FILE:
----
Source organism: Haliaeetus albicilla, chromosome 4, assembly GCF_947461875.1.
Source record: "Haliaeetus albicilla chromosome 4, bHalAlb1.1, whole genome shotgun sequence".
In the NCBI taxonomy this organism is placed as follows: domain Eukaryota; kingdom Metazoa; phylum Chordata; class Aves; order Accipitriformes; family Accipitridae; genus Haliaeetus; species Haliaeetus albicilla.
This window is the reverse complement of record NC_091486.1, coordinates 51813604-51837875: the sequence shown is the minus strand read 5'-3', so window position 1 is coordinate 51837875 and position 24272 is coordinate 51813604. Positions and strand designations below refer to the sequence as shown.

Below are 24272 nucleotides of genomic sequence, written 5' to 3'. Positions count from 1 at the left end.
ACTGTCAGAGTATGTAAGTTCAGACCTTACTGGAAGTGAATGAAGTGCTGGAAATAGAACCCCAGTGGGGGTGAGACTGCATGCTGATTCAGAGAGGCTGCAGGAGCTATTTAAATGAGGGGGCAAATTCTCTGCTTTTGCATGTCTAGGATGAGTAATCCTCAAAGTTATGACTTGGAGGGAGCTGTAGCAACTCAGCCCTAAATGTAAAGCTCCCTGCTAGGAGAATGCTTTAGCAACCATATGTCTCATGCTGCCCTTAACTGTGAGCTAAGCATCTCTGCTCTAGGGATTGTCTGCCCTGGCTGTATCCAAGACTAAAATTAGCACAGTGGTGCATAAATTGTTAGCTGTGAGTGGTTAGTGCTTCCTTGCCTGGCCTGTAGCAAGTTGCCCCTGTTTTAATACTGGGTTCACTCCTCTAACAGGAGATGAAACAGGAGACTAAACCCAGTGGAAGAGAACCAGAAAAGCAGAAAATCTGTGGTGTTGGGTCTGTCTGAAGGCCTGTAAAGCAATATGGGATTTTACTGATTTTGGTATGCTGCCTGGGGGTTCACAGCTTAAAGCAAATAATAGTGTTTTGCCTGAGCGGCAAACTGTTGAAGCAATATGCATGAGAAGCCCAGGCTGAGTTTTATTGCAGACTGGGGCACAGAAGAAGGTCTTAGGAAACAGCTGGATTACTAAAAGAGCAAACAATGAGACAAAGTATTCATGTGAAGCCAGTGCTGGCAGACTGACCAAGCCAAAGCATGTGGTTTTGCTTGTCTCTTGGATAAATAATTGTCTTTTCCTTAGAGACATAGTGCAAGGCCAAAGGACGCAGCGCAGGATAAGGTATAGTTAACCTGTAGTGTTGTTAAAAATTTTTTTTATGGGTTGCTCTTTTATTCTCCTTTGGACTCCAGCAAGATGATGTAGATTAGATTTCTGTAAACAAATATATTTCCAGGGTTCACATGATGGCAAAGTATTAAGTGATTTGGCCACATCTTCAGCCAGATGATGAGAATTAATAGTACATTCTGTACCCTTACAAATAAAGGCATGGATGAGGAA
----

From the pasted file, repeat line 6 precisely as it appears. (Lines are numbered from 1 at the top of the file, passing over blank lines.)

ACTGTCAGAGTATGTAAGTTCAGACCTTACTGGAAGTGAATGAAGTGCTGGAAATAGAACCCCAGTGGGGGTGAGACTGCATGCTGATTCAGAGAGGCTGCAGGAGCTATTTAAATGAGGGGGCAAATTCTCTGCTTTTGCATGTCTAGGATGAGTAATCCTCAAAGTTATGACTTGGAGGGAGCTGTAGCAACTCAGCCCTAAATGTAAAGCTCCCTGCTAGGAGAATGCTTTAGCAACCATATGTCTCATGCTGCCCTTAACTGTGAGCTAAGCATCTCTGCTCTAGGGATTGTCTGCCCTGGCTGTATCCAAGACTAAAATTAGCACAGTGGTGCATAAATTGTTAGCTGTGAGTGGTTAGTGCTTCCTTGCCTGGCCTGTAGCAAGTTGCCCCTGTTTTAATACTGGGTTCACTCCTCTAACAGGAGATGAAACAGGAGACTAAACCCAGTGGAAGAGAACCAGAAAAGCAGAAAATCTGTGGTGTTGGGTCTGTCTGAAGGCCTGTAAAGCAATATGGGATTTTACTGATTTTGGTATGCTGCCTGGGGGTTCACAGCTTAAAGCAAATAATAGTGTTTTGCCTGAGCGGCAAACTGTTGAAGCAATATGCATGAGAAGCCCAGGCTGAGTTTTATTGCAGACTGGGGCACAGAAGAAGGTCTTAGGAAACAGCTGGATTACTAAAAGAGCAAACAATGAGACAAAGTATTCATGTGAAGCCAGTGCTGGCAGACTGACCAAGCCAAAGCATGTGGTTTTGCTTGTCTCTTGGATAAATAATTGTCTTTTCCTTAGAGACATAGTGCAAGGCCAAAGGACGCAGCGCAGGATAAGGTATAGTTAACCTGTAGTGTTGTTAAAAATTTTTTTTATGGGTTGCTCTTTTATTCTCCTTTGGACTCCAGCAAGATGATGTAGATTAGATTTCTGTAAACAAATATATTTCCAGGGTTCACATGATGGCAAAGTATTAAGTGATTTGGCCACATCTTCAGCCAGATGATGAGAATTAATAGTACATTCTGTACCCTTACAAATAAAGGCATGGATGAGGAA